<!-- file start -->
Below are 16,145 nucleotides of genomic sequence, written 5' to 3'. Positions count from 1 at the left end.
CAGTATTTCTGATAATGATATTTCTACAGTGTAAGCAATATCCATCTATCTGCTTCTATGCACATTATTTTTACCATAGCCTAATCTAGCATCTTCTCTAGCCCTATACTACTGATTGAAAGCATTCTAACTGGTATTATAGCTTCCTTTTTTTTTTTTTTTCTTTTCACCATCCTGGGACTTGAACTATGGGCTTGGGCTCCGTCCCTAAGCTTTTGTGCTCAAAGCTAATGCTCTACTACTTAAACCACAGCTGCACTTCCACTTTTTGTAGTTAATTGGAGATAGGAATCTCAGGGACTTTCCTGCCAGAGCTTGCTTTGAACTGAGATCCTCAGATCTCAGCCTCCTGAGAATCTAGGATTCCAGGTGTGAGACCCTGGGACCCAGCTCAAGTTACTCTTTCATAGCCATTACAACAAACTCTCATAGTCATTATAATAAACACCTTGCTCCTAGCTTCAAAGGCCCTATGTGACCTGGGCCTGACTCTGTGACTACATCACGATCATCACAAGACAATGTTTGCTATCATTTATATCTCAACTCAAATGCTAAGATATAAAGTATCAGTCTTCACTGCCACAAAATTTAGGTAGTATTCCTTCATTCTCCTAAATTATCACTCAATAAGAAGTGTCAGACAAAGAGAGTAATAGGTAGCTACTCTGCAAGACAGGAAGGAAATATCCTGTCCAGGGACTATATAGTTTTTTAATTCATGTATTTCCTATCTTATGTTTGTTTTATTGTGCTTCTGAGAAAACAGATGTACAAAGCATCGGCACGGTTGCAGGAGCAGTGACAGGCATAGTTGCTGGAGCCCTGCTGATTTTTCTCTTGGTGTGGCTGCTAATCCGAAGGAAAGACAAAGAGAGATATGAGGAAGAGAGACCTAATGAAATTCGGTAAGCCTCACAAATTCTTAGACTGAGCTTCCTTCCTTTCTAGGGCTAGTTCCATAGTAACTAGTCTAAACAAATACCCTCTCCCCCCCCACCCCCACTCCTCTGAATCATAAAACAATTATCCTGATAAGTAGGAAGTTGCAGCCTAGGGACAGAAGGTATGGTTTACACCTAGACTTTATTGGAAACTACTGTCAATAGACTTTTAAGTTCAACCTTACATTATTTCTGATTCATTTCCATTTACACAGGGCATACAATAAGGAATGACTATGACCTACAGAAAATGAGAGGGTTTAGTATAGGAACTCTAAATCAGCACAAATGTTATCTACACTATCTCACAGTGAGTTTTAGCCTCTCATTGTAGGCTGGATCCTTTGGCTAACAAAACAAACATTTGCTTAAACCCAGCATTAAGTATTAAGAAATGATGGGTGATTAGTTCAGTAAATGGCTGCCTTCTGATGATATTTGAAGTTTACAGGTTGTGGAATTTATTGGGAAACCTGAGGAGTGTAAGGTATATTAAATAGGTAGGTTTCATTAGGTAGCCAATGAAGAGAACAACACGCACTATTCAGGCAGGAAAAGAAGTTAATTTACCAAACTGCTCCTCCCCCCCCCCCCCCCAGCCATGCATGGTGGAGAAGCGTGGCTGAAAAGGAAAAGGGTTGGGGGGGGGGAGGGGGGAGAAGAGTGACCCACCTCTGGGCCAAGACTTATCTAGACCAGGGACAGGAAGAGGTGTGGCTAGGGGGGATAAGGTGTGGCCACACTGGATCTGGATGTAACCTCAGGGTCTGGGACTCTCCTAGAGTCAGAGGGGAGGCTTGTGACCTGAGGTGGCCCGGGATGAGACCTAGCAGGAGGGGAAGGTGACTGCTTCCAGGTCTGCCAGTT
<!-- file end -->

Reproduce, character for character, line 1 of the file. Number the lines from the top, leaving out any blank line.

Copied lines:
Below are 16,145 nucleotides of genomic sequence, written 5' to 3'. Positions count from 1 at the left end.